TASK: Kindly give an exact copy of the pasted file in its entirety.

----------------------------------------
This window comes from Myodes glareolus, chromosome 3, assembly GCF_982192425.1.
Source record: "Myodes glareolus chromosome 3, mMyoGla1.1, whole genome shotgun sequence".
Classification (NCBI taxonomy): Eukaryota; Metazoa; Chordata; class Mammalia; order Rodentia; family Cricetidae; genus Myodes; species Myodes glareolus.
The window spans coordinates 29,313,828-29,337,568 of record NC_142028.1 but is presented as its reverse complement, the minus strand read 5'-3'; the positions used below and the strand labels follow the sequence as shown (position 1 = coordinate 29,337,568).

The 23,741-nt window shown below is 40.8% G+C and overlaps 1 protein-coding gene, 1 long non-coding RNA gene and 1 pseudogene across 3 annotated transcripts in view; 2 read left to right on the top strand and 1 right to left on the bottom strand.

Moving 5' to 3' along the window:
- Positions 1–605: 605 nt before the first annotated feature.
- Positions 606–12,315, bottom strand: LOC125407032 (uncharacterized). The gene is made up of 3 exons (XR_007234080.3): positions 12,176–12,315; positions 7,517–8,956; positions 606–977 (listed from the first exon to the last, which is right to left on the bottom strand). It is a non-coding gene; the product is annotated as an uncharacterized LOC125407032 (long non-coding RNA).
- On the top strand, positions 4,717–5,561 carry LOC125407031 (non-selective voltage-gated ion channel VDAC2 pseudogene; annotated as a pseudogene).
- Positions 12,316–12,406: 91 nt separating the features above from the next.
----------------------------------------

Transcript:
This window comes from Myodes glareolus, chromosome 3, assembly GCF_982192425.1.
Source record: "Myodes glareolus chromosome 3, mMyoGla1.1, whole genome shotgun sequence".
Classification (NCBI taxonomy): Eukaryota; Metazoa; Chordata; class Mammalia; order Rodentia; family Cricetidae; genus Myodes; species Myodes glareolus.
The window spans coordinates 29,313,828-29,337,568 of record NC_142028.1 but is presented as its reverse complement, the minus strand read 5'-3'; the positions used below and the strand labels follow the sequence as shown (position 1 = coordinate 29,337,568).

The 23,741-nt window shown below is 40.8% G+C and overlaps 1 protein-coding gene, 1 long non-coding RNA gene and 1 pseudogene across 3 annotated transcripts in view; 2 read left to right on the top strand and 1 right to left on the bottom strand.

Moving 5' to 3' along the window:
- Positions 1–605: 605 nt before the first annotated feature.
- Positions 606–12,315, bottom strand: LOC125407032 (uncharacterized). The gene is made up of 3 exons (XR_007234080.3): positions 12,176–12,315; positions 7,517–8,956; positions 606–977 (listed from the first exon to the last, which is right to left on the bottom strand). It is a non-coding gene; the product is annotated as an uncharacterized LOC125407032 (long non-coding RNA).
- On the top strand, positions 4,717–5,561 carry LOC125407031 (non-selective voltage-gated ion channel VDAC2 pseudogene; annotated as a pseudogene).
- Positions 12,316–12,406: 91 nt separating the features above from the next.